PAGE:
Fire On The Strings
Columbia / Legacy Records, 2001
REVIEW BY: Christopher Thelen
ORIGINALLY PUBLISHED: 01/27/2001
It might seem odd for me to suggest to all the Eddie Van Halen wanna-bes out there that they pick up an album that is over 40 years old -- and has its roots in country and bluegrass. "I don't listen to that chicken-pickin' music," the younger generation might say as they slap on their headphones and air guitar their way through "Eruption" again.
Now, watch as your faithful reviewer removes said headphones from their backwards-baseball-cap-clad heads and smacks them silly. You see, had it not been for someone like Joe Maphis, we might not have had the lightning-fast guitar gods of today. And while I hesitate to put the multi-instrumentalist in the same category, his 1957 disc Fire On The Strings (re-released by Columbia/Legacy with bonus tracks) suggests that herein lie the roots of Van Halen, Yngwie Malmsteen and Joe Satriani.
It might be country-pop, but Mathis's performances often live up to the title of this album. Blazing through licks on guitar, banjo and whatnot (I'm working from an advance copy, and misplaced the printed liner notes somewhere here in the Pierce Memorial Archives - how hard could they be to find amongst over 1,000 other bios?), Maphis keeps his performances clear enough to hear every note and exciting enough to keep you on the edge of your seat. Think of Maphis as a more rural Dick Dale, if you will.
Admittedly, these instrumentals tend to blend together, especially after repeated listens. But the talent is there, and whether it's "Twin Banjo Special" (yes, the title describes the instrumentation), "Tennessee Two Step," "Guitar Rock And Roll" or the title track, Maphis proves just how talent can be turned into something exciting to listen to.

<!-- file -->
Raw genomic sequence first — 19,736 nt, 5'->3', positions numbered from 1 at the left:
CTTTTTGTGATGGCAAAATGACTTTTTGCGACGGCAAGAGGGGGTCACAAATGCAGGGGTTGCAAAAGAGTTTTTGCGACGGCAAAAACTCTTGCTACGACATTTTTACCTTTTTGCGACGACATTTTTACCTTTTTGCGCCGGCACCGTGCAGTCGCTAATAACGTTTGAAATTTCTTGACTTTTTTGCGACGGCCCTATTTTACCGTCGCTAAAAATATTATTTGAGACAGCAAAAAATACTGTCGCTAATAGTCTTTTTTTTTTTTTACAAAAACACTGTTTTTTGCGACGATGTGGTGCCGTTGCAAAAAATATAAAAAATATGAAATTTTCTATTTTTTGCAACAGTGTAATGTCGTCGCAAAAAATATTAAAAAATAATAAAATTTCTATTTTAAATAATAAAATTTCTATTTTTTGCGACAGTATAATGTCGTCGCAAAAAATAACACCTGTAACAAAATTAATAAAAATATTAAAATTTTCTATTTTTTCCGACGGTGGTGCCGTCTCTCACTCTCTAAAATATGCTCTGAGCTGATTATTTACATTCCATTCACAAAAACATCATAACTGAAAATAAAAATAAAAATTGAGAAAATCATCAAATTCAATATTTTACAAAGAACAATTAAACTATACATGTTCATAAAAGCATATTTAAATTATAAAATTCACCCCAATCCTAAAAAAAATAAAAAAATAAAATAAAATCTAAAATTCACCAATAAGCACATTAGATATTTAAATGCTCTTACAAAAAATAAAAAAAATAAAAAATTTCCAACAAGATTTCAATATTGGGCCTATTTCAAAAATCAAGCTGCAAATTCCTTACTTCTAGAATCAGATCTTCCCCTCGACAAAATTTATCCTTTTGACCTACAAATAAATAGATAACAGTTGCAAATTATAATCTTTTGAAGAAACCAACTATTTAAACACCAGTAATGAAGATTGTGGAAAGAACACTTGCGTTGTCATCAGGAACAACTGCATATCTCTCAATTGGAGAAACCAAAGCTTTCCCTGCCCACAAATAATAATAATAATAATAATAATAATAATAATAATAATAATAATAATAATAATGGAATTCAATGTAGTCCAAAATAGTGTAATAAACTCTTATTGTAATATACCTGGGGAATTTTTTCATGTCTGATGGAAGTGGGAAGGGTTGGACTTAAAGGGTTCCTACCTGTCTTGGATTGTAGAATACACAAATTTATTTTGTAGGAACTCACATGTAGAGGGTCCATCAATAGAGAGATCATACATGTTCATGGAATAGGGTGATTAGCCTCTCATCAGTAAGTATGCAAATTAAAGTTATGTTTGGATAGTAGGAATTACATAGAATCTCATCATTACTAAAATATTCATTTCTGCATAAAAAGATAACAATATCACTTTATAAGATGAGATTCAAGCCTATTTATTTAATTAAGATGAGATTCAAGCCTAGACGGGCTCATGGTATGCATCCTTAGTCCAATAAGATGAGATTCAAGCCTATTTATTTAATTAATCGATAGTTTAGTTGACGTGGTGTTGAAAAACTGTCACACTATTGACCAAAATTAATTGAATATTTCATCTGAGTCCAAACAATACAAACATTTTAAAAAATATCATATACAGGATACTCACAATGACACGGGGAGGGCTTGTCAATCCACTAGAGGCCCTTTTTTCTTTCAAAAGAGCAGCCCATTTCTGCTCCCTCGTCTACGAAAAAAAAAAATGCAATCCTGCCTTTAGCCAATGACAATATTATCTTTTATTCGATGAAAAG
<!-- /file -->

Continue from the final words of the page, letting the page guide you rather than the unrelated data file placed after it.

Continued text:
This expanded edition includes seven tracks from other singles or albums Maphis recorded during his time with Columbia. "Marching To Pretoria" brought back memories of music class in the late '70s, taught by Atilla The Nun - and the scary thing is that I think I remembered all the lyrics we learned back then. (It's amazing what intimidation can do to a youngster.) The real gem here is "The Rockin' Gypsy," taken from a release with Larry Collins. If you walked into this disc cold and heard it, you might swear you were listening to Dick Dale.
So why isn't Maphis better-known these days? This, my friends, I don't have an answer for -- and while Maphis departed this vale of tears some years back, he might have taken comfort in the fact that Fire On The Strings is being made more accessible for today's listeners. And for our future guitar gods, take my advice and give this disc a listen, if only to hear the roots of fancy guitar playing. It will be 45 minutes well worth your time. Hey, who knows? You might find yourself enjoying that chicken-pickin' music.